NA: I can’t be underwater without a camera because I need to have that distraction. But I feel very relaxed, almost in a meditative state. I’m in my element, in this state of mind where I’m living my passion, where I am feeding the fuel to my passion and my life’s purpose. What I love most about it is problem solving. I think that’s why I love photography so much. A great example was when there was this turtle inside a wreck in the Bahamas, and they let me go inside first. The light was terrible and I had to figure out how to get the shot before the two turtles left the wreck. I really like that aspect of problem solving in an effort to try and capture that moment in the best way that I can. When you’re underwater, time is really of the essence.
OM: YOU’VE BEEN SHOOTING THE UNDERWATER WORLD FOR OVER A DECADE NOW, HOW HAS THE OCEAN ENVIRONMENT CHANGED FOR YOU PERSONALLY?
NA: There are different areas of the world that I see destroyed. For instance I was in Cairns in Australia doing a tourism shoot and I had to tell the tourism board that we couldn’t do anything on the reef because it was just rubble. I said: “This is not something you can promote, people should not be coming here.” It looked like the whole entire reef had been bombed. I do see dead reefs around the world, I do experience an increase in ocean temperature. I spend a lot of time in Tonga and I see that when the temperature increases even slightly, maybe half a degree centigrade, it brings in a lot more jellyfish. It really disturbs the water and makes it hard for people to swim. And so that’s concerning to me – just that slight shift in ocean temperature can bring in a whole different sleuth of marine life and potential problems. Obviously when I’m in Asia, it’s very rare to see a shark. There are things like that where I see the depletion of the reefs, I see the effect on ocean temperatures, I see different marine life.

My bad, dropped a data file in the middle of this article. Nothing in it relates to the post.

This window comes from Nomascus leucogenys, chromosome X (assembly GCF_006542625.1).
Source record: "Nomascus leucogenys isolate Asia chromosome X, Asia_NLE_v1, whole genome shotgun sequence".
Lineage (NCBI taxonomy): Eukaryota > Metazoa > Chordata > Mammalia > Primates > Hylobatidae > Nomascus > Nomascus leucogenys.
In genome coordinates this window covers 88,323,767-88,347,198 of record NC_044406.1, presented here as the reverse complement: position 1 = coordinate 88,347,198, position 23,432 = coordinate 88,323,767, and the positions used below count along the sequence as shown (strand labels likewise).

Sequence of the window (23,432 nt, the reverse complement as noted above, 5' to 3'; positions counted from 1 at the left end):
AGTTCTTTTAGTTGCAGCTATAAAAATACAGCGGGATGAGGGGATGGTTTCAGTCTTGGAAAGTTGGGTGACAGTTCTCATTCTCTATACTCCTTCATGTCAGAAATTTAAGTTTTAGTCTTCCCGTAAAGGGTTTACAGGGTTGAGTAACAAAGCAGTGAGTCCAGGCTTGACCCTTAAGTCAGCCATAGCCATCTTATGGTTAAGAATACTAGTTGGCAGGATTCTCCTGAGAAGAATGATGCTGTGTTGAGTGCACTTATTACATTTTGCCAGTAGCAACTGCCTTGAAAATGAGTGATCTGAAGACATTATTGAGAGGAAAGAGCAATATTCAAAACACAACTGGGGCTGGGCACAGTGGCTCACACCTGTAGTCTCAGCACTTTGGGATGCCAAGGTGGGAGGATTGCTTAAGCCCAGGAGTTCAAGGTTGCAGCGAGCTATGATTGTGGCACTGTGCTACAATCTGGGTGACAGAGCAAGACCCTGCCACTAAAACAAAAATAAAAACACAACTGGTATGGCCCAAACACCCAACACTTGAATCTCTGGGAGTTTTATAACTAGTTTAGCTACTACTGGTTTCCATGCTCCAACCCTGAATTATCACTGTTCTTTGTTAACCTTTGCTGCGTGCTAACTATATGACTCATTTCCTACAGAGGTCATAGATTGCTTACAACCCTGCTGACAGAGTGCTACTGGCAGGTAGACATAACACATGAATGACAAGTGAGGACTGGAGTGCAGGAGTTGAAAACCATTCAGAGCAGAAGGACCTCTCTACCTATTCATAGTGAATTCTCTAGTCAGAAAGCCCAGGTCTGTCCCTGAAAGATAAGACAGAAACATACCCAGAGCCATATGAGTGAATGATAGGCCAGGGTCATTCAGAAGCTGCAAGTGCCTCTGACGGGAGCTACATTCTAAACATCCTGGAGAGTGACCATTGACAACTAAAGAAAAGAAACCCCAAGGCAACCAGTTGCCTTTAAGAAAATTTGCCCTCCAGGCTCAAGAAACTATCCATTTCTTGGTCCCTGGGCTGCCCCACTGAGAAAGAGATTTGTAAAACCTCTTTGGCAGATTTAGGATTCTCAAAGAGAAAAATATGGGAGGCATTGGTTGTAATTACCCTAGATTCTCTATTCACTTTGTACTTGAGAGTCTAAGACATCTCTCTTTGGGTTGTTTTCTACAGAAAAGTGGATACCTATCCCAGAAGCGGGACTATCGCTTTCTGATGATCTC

There’s also the other side of that where people are planting corals and restoring reefs, sharks are being protected – slowly but surely. But there are still things that bother me. For example, here in the Bahamas the hammerhead population is less than 30. There’s a whole tourism industry run off 28 sharks. But if you go over to Florida and New York, they fish out the sharks. The same sharks that are here, when they leave here, they go to Florida, they go to New York, and it’s legal to shark fish there. It’s so messed up.
OM: DO YOU THINK PEOPLE ARE DISCONNECTED FROM NATURE AND THE WAY MIGRATORY SPECIES WORK?